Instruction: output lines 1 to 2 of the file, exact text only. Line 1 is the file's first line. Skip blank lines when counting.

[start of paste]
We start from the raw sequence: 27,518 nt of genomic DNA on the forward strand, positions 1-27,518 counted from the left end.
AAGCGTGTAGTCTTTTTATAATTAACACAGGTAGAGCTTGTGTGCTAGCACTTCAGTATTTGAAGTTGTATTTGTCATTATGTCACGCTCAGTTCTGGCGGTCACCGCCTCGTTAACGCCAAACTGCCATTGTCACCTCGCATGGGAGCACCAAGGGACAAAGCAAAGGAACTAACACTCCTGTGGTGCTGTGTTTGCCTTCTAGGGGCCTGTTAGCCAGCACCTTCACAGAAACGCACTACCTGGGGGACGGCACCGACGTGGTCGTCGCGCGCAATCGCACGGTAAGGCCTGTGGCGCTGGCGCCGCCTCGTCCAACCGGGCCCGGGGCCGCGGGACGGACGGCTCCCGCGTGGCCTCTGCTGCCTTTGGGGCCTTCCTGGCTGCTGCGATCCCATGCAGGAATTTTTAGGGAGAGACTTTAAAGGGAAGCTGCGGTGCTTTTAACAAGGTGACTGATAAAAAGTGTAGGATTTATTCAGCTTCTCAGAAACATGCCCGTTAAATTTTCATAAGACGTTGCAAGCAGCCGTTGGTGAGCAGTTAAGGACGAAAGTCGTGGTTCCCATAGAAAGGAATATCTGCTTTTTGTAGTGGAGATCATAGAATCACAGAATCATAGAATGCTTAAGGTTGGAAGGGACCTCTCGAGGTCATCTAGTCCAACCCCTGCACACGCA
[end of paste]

We start from the raw sequence: 27,518 nt of genomic DNA on the forward strand, positions 1-27,518 counted from the left end.
AAGCGTGTAGTCTTTTTATAATTAACACAGGTAGAGCTTGTGTGCTAGCACTTCAGTATTTGAAGTTGTATTTGTCATTATGTCACGCTCAGTTCTGGCGGTCACCGCCTCGTTAACGCCAAACTGCCATTGTCACCTCGCATGGGAGCACCAAGGGACAAAGCAAAGGAACTAACACTCCTGTGGTGCTGTGTTTGCCTTCTAGGGGCCTGTTAGCCAGCACCTTCACAGAAACGCACTACCTGGGGGACGGCACCGACGTGGTCGTCGCGCGCAATCGCACGGTAAGGCCTGTGGCGCTGGCGCCGCCTCGTCCAACCGGGCCCGGGGCCGCGGGACGGACGGCTCCCGCGTGGCCTCTGCTGCCTTTGGGGCCTTCCTGGCTGCTGCGATCCCATGCAGGAATTTTTAGGGAGAGACTTTAAAGGGAAGCTGCGGTGCTTTTAACAAGGTGACTGATAAAAAGTGTAGGATTTATTCAGCTTCTCAGAAACATGCCCGTTAAATTTTCATAAGACGTTGCAAGCAGCCGTTGGTGAGCAGTTAAGGACGAAAGTCGTGGTTCCCATAGAAAGGAATATCTGCTTTTTGTAGTGGAGATCATAGAATCACAGAATCATAGAATGCTTAAGGTTGGAAGGGACCTCTCGAGGTCATCTAGTCCAACCCCTGCACACGCA